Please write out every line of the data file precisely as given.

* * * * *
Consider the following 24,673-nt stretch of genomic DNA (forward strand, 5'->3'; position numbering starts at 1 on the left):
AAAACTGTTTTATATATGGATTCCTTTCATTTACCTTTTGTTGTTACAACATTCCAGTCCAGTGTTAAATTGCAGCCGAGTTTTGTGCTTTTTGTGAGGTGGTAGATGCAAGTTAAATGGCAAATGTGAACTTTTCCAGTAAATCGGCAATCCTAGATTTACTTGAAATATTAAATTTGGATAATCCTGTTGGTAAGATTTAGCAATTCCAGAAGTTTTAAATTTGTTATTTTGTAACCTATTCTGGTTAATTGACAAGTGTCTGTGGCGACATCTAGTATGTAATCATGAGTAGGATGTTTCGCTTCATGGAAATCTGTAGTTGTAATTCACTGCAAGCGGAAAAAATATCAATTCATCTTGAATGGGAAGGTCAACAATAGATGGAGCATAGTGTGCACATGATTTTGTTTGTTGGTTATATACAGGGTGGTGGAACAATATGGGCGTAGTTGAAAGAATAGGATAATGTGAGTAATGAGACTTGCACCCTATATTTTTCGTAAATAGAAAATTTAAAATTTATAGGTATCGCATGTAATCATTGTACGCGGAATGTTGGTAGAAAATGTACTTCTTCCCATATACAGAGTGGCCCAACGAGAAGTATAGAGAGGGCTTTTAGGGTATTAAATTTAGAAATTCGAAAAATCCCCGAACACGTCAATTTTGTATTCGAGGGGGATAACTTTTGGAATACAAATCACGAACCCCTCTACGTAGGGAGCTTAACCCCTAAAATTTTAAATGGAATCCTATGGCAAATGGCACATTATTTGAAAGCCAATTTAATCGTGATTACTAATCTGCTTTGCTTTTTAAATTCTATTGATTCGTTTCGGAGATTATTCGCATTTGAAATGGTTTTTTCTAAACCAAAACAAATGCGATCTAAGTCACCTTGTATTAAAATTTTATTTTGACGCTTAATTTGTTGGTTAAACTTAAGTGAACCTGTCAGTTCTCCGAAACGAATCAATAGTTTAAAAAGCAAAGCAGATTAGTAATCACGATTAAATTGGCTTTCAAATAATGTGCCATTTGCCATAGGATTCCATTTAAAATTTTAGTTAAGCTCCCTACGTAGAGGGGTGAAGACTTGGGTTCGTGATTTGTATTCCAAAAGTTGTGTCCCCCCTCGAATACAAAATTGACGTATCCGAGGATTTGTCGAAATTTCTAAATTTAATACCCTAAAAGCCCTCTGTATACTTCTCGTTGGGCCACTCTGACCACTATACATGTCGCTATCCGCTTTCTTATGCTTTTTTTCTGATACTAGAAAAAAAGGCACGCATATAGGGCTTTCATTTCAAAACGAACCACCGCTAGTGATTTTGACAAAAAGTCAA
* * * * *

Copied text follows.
Consider the following 24,673-nt stretch of genomic DNA (forward strand, 5'->3'; position numbering starts at 1 on the left):
AAAACTGTTTTATATATGGATTCCTTTCATTTACCTTTTGTTGTTACAACATTCCAGTCCAGTGTTAAATTGCAGCCGAGTTTTGTGCTTTTTGTGAGGTGGTAGATGCAAGTTAAATGGCAAATGTGAACTTTTCCAGTAAATCGGCAATCCTAGATTTACTTGAAATATTAAATTTGGATAATCCTGTTGGTAAGATTTAGCAATTCCAGAAGTTTTAAATTTGTTATTTTGTAACCTATTCTGGTTAATTGACAAGTGTCTGTGGCGACATCTAGTATGTAATCATGAGTAGGATGTTTCGCTTCATGGAAATCTGTAGTTGTAATTCACTGCAAGCGGAAAAAATATCAATTCATCTTGAATGGGAAGGTCAACAATAGATGGAGCATAGTGTGCACATGATTTTGTTTGTTGGTTATATACAGGGTGGTGGAACAATATGGGCGTAGTTGAAAGAATAGGATAATGTGAGTAATGAGACTTGCACCCTATATTTTTCGTAAATAGAAAATTTAAAATTTATAGGTATCGCATGTAATCATTGTACGCGGAATGTTGGTAGAAAATGTACTTCTTCCCATATACAGAGTGGCCCAACGAGAAGTATAGAGAGGGCTTTTAGGGTATTAAATTTAGAAATTCGAAAAATCCCCGAACACGTCAATTTTGTATTCGAGGGGGATAACTTTTGGAATACAAATCACGAACCCCTCTACGTAGGGAGCTTAACCCCTAAAATTTTAAATGGAATCCTATGGCAAATGGCACATTATTTGAAAGCCAATTTAATCGTGATTACTAATCTGCTTTGCTTTTTAAATTCTATTGATTCGTTTCGGAGATTATTCGCATTTGAAATGGTTTTTTCTAAACCAAAACAAATGCGATCTAAGTCACCTTGTATTAAAATTTTATTTTGACGCTTAATTTGTTGGTTAAACTTAAGTGAACCTGTCAGTTCTCCGAAACGAATCAATAGTTTAAAAAGCAAAGCAGATTAGTAATCACGATTAAATTGGCTTTCAAATAATGTGCCATTTGCCATAGGATTCCATTTAAAATTTTAGTTAAGCTCCCTACGTAGAGGGGTGAAGACTTGGGTTCGTGATTTGTATTCCAAAAGTTGTGTCCCCCCTCGAATACAAAATTGACGTATCCGAGGATTTGTCGAAATTTCTAAATTTAATACCCTAAAAGCCCTCTGTATACTTCTCGTTGGGCCACTCTGACCACTATACATGTCGCTATCCGCTTTCTTATGCTTTTTTTCTGATACTAGAAAAAAAGGCACGCATATAGGGCTTTCATTTCAAAACGAACCACCGCTAGTGATTTTGACAAAAAGTCAA